Contextual type theory distinguishes between bound variables and meta-variables to write potentially incomplete terms in the presence of binders. It has found good use as a framework for concise explanations of higher-order unification, characterize holes in proofs, and in developing a foundation for programming with higher-order abstract syntax, as embodied by the programming and reasoning environment Beluga. However, to reason about these applications, we need to introduce...
J. Ellen Blue; Taylor Bucci; Christopher Chyba; Sean F. Hanser; Brenda McCowan; Laurance R. Doyle
2008-01-01
We assess the effectiveness of applying information theory to the characterization and quantification of the affects of anthropogenic vessel noise on humpback whale (Megaptera novaeangliae) vocal behavior in and around Glacier Bay, Alaska. Vessel noise has the potential to interfere with the complex vocal behavior of these humpback whales which could have direct consequences on their feeding behavior and thus ultimately on their health and reproduction. Humpback whale feeding calls recorded d...
Quantification of Spatial Parameters in 3D Cellular Constructs Using Graph Theory
Directory of Open Access Journals (Sweden)
G. E. Plopper
2009-01-01
Full Text Available Multispectral three-dimensional (3D imaging provides spatial information for biological structures that cannot be measured by traditional methods. This work presents a method of tracking 3D biological structures to quantify changes over time using graph theory. Cell-graphs were generated based on the pairwise distances, in 3D-Euclidean space, between nuclei during collagen I gel compaction. From these graphs quantitative features are extracted that measure both the global topography and the frequently occurring local structures of the “tissue constructs.” The feature trends can be controlled by manipulating compaction through cell density and are significant when compared to random graphs. This work presents a novel methodology to track a simple 3D biological event and quantitatively analyze the underlying structural change. Further application of this method will allow for the study of complex biological problems that require the quantification of temporal-spatial information in 3D and establish a new paradigm in understanding structure-function relationships.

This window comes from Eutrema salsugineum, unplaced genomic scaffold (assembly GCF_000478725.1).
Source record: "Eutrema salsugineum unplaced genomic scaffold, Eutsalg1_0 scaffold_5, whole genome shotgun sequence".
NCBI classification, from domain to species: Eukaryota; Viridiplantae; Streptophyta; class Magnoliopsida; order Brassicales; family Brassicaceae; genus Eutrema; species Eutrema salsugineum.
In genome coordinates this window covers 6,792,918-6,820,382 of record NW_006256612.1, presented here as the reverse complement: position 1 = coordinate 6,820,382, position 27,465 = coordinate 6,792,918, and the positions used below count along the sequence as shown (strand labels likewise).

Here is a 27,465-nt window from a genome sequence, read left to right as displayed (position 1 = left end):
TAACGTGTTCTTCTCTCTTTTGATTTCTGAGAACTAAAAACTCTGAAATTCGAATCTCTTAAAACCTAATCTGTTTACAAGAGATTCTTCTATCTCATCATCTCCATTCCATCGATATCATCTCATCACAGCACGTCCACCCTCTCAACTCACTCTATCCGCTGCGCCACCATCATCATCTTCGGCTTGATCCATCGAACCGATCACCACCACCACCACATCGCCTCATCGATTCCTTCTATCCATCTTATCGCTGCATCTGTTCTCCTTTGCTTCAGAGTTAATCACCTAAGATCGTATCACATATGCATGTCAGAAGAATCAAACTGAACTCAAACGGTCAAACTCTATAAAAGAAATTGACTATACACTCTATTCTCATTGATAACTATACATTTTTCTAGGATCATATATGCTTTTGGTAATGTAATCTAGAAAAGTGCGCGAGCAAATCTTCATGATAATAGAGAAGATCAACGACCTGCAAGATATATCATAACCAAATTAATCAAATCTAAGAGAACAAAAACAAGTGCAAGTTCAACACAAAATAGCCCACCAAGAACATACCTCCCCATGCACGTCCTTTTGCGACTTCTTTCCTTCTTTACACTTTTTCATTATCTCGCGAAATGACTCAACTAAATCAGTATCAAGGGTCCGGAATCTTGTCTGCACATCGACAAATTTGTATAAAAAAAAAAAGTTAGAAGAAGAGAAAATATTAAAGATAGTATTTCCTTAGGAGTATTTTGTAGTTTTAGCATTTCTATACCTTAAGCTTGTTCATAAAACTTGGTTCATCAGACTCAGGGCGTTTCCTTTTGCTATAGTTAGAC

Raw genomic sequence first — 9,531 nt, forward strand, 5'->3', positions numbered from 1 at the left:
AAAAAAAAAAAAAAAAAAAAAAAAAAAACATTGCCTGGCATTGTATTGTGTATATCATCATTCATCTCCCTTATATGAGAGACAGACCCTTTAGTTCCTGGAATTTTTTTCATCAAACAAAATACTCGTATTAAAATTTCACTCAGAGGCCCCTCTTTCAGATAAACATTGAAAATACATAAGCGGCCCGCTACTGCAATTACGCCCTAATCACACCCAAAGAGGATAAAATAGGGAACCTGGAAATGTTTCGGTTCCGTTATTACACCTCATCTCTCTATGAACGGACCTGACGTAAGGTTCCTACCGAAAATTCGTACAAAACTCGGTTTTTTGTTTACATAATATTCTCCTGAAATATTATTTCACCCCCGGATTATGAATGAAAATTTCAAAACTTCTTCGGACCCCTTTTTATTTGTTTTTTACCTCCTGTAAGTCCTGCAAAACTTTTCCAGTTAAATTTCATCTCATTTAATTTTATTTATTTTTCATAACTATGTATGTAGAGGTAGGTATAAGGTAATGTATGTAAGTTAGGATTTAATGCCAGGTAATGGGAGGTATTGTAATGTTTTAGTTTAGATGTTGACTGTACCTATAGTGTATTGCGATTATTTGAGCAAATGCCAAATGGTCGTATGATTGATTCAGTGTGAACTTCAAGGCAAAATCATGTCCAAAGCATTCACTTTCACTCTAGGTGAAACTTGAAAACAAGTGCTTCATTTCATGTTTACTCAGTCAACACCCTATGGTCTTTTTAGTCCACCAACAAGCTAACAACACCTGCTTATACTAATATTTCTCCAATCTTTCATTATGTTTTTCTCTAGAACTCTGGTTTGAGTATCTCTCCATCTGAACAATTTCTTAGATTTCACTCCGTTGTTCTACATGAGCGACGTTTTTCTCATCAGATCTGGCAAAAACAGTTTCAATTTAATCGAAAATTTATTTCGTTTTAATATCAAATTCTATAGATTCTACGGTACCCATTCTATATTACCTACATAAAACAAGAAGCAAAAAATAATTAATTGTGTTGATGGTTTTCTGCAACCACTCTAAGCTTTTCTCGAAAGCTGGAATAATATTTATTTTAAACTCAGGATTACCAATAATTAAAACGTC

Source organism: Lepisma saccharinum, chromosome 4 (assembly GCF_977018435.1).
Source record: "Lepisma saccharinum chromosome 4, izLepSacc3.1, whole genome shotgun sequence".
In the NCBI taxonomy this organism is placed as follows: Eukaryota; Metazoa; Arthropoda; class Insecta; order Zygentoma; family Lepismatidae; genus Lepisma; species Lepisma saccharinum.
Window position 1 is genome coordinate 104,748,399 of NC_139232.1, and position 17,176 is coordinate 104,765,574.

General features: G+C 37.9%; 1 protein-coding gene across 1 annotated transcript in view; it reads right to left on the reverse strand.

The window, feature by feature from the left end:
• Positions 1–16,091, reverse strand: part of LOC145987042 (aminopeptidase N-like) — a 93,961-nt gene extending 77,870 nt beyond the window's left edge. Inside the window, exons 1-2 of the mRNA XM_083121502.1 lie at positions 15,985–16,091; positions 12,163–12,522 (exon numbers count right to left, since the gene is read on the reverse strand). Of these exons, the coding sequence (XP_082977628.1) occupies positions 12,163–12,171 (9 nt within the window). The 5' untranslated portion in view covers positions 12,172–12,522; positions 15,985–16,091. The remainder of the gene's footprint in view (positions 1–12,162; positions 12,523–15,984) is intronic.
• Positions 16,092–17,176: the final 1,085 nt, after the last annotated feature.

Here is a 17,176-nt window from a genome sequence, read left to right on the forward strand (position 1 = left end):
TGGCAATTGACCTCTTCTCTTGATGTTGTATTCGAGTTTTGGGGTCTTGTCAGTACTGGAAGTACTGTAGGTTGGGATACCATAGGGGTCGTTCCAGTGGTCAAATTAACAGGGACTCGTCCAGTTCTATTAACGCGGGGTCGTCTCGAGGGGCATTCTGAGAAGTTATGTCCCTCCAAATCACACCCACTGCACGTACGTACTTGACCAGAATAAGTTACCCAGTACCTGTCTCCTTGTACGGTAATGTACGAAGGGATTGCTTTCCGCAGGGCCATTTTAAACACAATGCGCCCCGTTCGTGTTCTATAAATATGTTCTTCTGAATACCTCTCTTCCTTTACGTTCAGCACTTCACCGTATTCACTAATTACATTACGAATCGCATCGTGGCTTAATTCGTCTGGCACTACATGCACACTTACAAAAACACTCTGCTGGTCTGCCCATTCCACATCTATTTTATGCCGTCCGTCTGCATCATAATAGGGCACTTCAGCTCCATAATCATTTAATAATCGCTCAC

Multi-level Contextual Type Theory
Directory of Open Access Journals (Sweden)
Mathieu Boespflug
2011-10-01
Full Text Available Contextual type theory distinguishes between bound variables and meta-variables to write potentially incomplete terms in the presence of binders. It has found good use as a framework for concise explanations of higher-order unification, characterize holes in proofs, and in developing a foundation for programming with higher-order abstract syntax, as embodied by the programming and reasoning environment Beluga. However, to reason about these applications, we need to introduce meta^2-variables to characterize the dependency on meta-variables and bound variables. In other words, we must go beyond a two-level system granting only bound variables and meta-variables. In this paper we generalize contextual type theory to n levels for arbitrary n, so as to obtain a formal system offering bound variables, meta-variables and so on all the way to meta^n-variables. We obtain a uniform account by collapsing all these different kinds of variables into a single notion of variabe indexed by some level k. We give a decidable bi-directional type system which characterizes beta-eta-normal forms together with a generalized substitution operation.
Wendt, K A; Ekström, A
2014-01-01
We extract the statistical uncertainties for the pion-nucleon ($\\pi N$) low energy constants (LECs) up to fourth order $\\mathcal{O}(Q^4)$ in the chiral expansion of the nuclear effective Lagrangian. The LECs are optimized with respect to experimental scattering data. For comparison, we also present an uncertainty quantification that is based solely on \\pin{} scattering phase shifts. Statistical errors on the LECs are critical in order to estimate the subsequent uncertainties in \\textit{ab initio} modeling of light and medium mass nuclei which exploit chiral effective field theory. As an example of the this, we present the first complete predictions with uncertainty quantification of peripheral phase shifts of elastic proton-neutron scattering.